The Great Canadian Waterfowl Wingbee
The North American Model of Wildlife Conservation includes seven tenants, two of which state:
- Wildlife species are considered an international resource.
Some species, such as migratory birds, cross national boundaries. Treaties such as the Migratory Bird Treaty and CITES recognize a shared responsibility to manage these species across national boundaries.
- Science is the proper tool for discharge of wildlife policy.
In order to manage wildlife as a shared resource fairly, objectively, and knowledgeably, decisions must be based on sound science such as annual waterfowl population surveys and the work of professional wildlife biologists.
In North America, the Migratory Bird Convention, which was ratified in 1916, is a wildlife conservation treaty between the United States of America and Canada. This treaty is one of the greatest conservation successes in North American history because it recognizes that the long-term survival of migratory birds relies on a continent-wide approach to conservation. A significant proportion of North America’s waterfowl breed and nest in Canada and winter in the Southern United States and Mexico. Their epic use of the continent makes migratory birds the poster species that exemplifies the concept of managing wildlife as an international resource.
The Canadian Wildlife Service has the responsibility for managing the hunting of migratory birds in Canada including ducks and geese. The Service, in collaboration with provincial and territorial wildlife agencies, is tasked with updating the annual migratory game bird hunting regulations and regional bag limits. In keeping with the North American Model of Wildlife Conservation the Canadian Wildlife Service regulates waterfowl hunting based on the latest science regarding waterfowl populations and the health of each species.
The Canadian Wildlife Service engages the help of Canadian waterfowl hunters to help with this science. Each year, about 45,000 Harvest Questionnaire Surveys are sent out to waterfowl hunters across Canada and the annual Species Composition Survey is also completed. The Species Composition Survey collects information about duck and geese populations from the wings and feathers that hunters mail in. The Harvest Questionnaire Survey and the Species Composition Survey are a part of Canada’s National Harvest Survey which was started in 1967. These two surveys along with other scientific research on critical habitats, breeding areas, wintering areas and populations form the foundation of what wildlife managers need to manage waterfowl hunting in our country as well as uphold Canada’s obligation under the Migratory Bird Convention to protect and conserve migratory birds.
Canadian hunters mail in approximately 15,000 duck and geese wings and tail feathers each year for the Species Composition Survey. There is an annual event called the “Wingbee” that brings together experts from the Canadian Wildlife Service and other wildlife agencies to sort, identify and classify the wings and feathers that hunters have submitted. The objective of the Wingbee is to identify species, age and the sex of the waterfowl harvested by hunters across Canada. The data collected help waterfowl managers assess and track:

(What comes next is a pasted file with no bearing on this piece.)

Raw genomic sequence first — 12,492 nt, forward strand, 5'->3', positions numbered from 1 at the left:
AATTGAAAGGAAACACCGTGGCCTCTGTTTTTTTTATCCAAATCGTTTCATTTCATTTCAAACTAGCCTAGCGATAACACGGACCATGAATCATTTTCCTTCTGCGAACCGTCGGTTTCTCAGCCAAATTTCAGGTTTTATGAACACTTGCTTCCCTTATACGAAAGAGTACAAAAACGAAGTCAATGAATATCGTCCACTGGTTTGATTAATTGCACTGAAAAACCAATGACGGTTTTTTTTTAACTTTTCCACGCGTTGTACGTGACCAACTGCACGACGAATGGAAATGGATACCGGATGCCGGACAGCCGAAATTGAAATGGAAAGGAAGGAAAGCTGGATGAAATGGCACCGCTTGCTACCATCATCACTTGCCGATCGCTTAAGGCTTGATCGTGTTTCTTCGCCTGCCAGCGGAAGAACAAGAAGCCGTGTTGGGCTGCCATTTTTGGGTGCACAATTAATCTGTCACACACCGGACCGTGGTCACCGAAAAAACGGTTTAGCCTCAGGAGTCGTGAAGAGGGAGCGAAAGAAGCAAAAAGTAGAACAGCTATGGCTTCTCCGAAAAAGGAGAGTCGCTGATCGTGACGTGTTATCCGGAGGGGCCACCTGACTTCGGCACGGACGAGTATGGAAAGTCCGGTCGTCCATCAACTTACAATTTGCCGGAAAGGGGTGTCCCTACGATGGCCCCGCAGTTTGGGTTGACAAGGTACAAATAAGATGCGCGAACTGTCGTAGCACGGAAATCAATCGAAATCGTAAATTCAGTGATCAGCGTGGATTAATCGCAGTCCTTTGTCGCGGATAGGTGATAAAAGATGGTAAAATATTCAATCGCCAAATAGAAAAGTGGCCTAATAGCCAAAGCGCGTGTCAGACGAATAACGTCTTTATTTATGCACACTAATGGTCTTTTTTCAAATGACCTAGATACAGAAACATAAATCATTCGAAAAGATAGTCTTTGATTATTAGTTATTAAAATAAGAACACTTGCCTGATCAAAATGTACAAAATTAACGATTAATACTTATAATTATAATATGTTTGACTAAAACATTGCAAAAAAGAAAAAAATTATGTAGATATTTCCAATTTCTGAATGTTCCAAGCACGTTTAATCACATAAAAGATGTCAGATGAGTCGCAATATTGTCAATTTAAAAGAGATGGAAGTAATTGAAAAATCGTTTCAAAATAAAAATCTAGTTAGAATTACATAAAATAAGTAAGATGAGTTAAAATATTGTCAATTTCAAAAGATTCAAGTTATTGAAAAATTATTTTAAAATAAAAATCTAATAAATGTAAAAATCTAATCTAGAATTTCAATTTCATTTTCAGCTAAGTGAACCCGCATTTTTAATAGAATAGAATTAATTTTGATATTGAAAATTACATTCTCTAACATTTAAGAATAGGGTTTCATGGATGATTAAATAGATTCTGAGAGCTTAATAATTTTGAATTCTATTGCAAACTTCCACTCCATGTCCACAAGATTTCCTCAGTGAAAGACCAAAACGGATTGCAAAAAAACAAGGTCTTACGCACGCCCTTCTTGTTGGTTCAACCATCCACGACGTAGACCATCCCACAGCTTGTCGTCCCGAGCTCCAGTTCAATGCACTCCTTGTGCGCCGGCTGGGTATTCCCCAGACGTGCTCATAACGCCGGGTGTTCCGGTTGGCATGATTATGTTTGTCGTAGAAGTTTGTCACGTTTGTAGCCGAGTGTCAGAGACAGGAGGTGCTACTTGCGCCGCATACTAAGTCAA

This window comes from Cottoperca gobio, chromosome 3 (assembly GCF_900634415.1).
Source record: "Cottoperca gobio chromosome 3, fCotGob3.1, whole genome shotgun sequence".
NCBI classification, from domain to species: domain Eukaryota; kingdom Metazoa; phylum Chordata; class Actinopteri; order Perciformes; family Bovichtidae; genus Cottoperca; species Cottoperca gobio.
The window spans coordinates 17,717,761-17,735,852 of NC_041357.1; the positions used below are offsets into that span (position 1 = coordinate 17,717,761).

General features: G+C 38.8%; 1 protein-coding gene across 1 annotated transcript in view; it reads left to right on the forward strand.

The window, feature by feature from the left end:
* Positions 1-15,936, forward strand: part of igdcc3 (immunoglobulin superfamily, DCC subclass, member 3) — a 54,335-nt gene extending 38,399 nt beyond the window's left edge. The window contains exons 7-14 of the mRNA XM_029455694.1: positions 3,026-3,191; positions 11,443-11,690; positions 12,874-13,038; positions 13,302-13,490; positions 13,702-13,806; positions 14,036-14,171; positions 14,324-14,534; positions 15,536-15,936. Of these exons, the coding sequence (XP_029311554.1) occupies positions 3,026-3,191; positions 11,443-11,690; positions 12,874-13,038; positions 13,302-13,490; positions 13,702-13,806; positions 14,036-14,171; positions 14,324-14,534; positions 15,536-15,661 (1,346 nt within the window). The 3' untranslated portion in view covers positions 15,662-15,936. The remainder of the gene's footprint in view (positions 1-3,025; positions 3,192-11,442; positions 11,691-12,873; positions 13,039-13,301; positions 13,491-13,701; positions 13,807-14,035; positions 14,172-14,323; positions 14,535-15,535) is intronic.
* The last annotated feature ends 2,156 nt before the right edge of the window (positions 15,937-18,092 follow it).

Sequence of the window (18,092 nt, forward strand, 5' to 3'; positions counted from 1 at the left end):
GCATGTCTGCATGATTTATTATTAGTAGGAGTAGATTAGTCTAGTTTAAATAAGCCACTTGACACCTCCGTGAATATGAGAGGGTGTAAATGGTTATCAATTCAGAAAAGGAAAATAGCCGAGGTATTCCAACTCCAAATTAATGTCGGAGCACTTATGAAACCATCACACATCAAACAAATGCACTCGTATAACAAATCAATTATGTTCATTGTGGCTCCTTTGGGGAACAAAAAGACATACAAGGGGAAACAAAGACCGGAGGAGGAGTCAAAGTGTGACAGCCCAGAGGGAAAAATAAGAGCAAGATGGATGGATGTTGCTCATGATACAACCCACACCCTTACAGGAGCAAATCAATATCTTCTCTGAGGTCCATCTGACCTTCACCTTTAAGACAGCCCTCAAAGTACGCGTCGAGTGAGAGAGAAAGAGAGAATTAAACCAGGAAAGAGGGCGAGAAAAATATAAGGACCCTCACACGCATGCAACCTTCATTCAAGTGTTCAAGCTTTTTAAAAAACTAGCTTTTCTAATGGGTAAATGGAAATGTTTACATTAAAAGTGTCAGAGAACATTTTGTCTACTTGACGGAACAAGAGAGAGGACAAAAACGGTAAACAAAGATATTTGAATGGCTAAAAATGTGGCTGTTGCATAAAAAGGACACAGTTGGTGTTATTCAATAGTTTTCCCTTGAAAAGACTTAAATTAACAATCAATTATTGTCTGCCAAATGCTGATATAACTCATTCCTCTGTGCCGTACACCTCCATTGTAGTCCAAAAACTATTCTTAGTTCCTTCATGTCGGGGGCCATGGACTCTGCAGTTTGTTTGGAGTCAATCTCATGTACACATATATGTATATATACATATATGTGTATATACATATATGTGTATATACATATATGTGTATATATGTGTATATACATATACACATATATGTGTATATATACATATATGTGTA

• Species composition of the hunter harvest which helps wildlife managers understand the relative abundance of waterfowl game birds.
• Population structures of waterfowl game birds including age and sex ratios which are used to track long-term trends and productivity of waterfowl populations.
• Geographic distribution of hunting.
• Regional variation in hunting activity.
• Areas where birds moult.
• The scale of hunting and its impact on bird populations.
• How hunting regulations will affect hunter harvest and game bird populations.
The most common species identified in the annual Canadian Wingbee are:
• American Black Ducks
• Wood Ducks
• Green-winged Teal
• Canada and snow goose
The results of the Wingbee provide the information for the Species Composition Survey which are published in the annual population reports on migratory game birds in Canada. These published reports are referenced during the annual hunting regulation review and they are also used for reporting hunter harvest to the four North American Flyway Councils which fulfills another part of Canada’s obligations under the Migratory Bird Convention.
If you are a waterfowl hunter or plan to become one this year, I encourage you to participate in the 2020 Species Composition Survey by mailing in wings and tails from your ducks and geese. To do this, be sure to reply to the email you receive after buying your migratory game bird hunting permit this year that asks if you want to participate in the Species Composition Survey. When you opt in you will get a package of mailer envelopes to submit your wings and feathers in.
When you hear the phrases, “hunting contributes to conservation” or “hunters support science” they include Canadian waterfowl hunters who have been contributing to conservation and supporting wildlife science for the last half a century by participating in the National Harvest Survey and the Canadian Wildlife Habitat Conservation Stamp program which I explain in this article.
Help support migratory bird conservation by becoming a waterfowl hunter in 2020. You mail in your wings and tails but you keep all that wild organic duck and goose meat! That is a win-win in my books.
Cover Image Credit: Copyright © MikeFusaro / Adobe Stock